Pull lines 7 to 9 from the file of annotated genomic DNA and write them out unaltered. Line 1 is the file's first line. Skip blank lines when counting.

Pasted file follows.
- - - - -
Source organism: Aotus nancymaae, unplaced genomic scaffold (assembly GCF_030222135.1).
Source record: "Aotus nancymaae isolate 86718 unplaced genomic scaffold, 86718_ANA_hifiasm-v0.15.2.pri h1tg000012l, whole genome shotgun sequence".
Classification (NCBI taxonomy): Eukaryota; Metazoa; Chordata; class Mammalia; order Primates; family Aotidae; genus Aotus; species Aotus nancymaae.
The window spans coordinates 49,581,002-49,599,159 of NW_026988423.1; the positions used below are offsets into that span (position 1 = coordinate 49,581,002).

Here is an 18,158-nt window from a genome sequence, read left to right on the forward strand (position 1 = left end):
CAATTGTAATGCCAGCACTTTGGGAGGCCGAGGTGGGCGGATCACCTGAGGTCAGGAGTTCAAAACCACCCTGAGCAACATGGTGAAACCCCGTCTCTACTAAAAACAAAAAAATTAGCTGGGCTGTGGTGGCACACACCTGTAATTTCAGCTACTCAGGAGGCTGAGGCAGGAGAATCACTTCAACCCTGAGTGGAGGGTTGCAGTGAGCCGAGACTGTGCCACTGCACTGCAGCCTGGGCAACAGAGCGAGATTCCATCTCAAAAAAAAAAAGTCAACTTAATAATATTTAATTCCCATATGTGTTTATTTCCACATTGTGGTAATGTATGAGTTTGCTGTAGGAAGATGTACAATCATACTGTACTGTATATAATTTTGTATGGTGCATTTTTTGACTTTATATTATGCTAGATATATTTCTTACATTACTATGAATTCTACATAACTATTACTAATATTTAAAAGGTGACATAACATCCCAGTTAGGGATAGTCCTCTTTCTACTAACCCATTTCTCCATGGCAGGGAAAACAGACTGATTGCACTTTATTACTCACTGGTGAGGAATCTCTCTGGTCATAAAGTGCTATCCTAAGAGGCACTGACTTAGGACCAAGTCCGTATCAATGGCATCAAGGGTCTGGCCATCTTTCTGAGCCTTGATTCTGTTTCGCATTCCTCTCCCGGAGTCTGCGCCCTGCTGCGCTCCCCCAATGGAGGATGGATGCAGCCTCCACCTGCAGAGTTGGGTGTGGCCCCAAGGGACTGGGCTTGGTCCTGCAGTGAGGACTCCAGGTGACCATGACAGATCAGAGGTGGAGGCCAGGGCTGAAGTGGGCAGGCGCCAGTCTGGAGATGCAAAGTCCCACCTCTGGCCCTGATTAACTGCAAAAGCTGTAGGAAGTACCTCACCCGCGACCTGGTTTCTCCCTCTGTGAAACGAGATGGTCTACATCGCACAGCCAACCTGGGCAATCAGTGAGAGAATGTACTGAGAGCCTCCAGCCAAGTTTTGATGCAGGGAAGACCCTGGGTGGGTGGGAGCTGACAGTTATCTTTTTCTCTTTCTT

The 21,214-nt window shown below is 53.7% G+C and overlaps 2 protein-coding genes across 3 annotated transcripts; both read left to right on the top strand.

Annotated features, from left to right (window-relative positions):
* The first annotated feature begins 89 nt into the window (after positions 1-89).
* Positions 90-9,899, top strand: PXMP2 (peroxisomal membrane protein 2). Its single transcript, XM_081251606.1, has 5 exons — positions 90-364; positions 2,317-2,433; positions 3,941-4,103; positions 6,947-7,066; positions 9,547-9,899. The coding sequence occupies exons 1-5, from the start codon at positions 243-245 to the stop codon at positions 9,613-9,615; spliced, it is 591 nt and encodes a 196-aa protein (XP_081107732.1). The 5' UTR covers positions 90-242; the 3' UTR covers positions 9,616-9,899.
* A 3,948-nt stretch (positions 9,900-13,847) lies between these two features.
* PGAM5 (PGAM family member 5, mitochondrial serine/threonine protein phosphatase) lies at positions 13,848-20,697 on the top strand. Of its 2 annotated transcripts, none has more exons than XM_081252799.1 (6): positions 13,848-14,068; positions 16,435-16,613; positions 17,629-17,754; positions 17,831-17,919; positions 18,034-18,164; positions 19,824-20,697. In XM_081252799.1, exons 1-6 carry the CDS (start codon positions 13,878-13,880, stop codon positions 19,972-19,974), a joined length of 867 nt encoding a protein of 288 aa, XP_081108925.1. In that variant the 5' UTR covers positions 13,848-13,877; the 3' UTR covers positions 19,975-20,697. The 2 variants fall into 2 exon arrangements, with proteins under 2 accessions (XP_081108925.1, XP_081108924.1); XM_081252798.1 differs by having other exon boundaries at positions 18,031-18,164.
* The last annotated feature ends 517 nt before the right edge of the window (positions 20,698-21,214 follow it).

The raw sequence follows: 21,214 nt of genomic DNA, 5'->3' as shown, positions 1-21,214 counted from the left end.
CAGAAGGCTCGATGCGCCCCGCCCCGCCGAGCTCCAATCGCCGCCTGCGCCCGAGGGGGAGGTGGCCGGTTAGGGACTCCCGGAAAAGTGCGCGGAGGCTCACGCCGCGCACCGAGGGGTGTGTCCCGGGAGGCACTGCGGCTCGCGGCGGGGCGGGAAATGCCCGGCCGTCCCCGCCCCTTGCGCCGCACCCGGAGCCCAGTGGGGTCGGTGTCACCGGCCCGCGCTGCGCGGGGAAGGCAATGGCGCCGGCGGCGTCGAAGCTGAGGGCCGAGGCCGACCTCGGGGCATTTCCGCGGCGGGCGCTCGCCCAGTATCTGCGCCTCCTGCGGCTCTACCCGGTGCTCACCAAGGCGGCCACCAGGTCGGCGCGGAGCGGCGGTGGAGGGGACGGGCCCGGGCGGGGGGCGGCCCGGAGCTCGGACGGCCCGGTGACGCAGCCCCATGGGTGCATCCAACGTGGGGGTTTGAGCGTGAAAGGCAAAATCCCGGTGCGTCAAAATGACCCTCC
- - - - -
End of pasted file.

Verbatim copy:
The 21,214-nt window shown below is 53.7% G+C and overlaps 2 protein-coding genes across 3 annotated transcripts; both read left to right on the top strand.

Annotated features, from left to right (window-relative positions):
* The first annotated feature begins 89 nt into the window (after positions 1-89).